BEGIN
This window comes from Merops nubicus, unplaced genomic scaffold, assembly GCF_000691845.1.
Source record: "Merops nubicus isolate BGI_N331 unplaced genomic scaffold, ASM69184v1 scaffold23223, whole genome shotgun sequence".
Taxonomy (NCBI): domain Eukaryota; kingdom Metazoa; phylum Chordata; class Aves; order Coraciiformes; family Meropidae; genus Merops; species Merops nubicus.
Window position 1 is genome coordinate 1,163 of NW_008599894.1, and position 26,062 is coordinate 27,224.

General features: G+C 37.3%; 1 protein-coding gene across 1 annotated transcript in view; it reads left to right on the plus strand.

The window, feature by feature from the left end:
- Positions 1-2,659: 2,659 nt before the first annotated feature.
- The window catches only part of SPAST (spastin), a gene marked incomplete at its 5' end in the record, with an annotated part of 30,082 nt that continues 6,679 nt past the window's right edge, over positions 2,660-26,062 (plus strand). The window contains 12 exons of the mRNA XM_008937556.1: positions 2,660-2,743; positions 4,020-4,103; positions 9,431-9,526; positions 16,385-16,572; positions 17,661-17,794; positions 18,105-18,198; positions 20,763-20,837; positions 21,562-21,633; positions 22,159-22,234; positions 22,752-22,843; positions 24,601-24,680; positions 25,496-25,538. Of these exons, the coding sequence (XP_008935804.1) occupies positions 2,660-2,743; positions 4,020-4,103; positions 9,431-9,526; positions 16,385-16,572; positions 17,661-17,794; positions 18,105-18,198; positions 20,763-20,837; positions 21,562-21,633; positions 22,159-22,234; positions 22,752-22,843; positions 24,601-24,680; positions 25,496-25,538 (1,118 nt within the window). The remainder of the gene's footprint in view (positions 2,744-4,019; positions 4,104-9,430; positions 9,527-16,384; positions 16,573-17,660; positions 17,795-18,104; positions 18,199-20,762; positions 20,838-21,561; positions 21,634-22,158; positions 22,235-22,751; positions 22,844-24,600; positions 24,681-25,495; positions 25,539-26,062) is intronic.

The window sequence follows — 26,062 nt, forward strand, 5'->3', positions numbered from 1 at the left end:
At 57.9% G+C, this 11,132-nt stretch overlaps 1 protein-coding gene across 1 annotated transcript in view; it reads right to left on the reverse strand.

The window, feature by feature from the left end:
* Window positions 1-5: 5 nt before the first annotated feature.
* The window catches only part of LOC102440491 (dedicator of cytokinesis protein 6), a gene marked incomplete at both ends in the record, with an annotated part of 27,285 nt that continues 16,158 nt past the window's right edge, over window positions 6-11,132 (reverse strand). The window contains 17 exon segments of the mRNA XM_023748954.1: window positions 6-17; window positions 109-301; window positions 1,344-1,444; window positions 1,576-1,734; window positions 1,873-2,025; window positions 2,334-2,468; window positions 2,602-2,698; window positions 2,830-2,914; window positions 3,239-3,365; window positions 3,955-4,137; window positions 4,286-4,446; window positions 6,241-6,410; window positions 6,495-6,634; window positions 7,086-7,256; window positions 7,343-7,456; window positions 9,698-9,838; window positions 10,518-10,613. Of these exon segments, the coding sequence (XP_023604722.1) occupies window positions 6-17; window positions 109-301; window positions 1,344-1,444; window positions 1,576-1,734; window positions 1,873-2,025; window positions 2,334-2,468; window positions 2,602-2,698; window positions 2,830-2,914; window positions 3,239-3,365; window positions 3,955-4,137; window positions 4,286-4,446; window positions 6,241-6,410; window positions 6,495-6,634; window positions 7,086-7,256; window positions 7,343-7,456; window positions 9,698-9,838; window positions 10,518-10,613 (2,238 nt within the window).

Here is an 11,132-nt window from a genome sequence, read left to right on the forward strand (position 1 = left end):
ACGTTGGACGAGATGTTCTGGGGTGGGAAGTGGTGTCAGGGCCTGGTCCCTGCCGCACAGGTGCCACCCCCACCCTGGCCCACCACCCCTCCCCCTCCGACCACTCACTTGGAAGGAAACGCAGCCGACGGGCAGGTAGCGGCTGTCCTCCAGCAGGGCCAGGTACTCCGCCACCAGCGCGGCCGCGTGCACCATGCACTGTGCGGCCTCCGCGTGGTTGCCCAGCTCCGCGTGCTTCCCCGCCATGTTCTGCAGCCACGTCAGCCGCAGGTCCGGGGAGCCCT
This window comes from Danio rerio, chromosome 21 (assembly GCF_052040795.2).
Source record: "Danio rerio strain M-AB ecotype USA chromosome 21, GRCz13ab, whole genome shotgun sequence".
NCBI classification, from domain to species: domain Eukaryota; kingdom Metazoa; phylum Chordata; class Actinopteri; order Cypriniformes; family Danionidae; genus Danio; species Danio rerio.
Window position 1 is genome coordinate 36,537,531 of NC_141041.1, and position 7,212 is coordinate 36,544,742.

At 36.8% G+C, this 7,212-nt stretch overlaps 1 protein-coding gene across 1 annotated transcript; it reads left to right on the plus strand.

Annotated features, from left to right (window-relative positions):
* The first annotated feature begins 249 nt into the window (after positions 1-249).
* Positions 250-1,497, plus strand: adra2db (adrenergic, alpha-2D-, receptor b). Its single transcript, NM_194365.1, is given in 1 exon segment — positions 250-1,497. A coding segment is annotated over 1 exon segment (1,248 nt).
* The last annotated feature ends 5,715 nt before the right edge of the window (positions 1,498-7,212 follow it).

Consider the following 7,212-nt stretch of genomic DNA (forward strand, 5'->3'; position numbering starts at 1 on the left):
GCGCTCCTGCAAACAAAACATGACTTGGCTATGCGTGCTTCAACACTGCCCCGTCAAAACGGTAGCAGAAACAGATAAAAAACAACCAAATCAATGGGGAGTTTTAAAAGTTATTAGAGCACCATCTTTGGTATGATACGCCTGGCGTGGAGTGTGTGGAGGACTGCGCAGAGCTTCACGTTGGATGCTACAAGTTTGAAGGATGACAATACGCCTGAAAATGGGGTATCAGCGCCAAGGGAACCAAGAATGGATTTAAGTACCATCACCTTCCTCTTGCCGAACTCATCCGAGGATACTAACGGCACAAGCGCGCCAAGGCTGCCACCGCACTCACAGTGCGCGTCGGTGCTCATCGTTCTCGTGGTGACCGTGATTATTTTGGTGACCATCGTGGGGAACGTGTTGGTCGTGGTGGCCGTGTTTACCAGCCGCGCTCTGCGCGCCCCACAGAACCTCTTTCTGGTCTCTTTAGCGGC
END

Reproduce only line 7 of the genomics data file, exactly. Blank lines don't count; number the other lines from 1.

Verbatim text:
- Positions 1-2,659: 2,659 nt before the first annotated feature.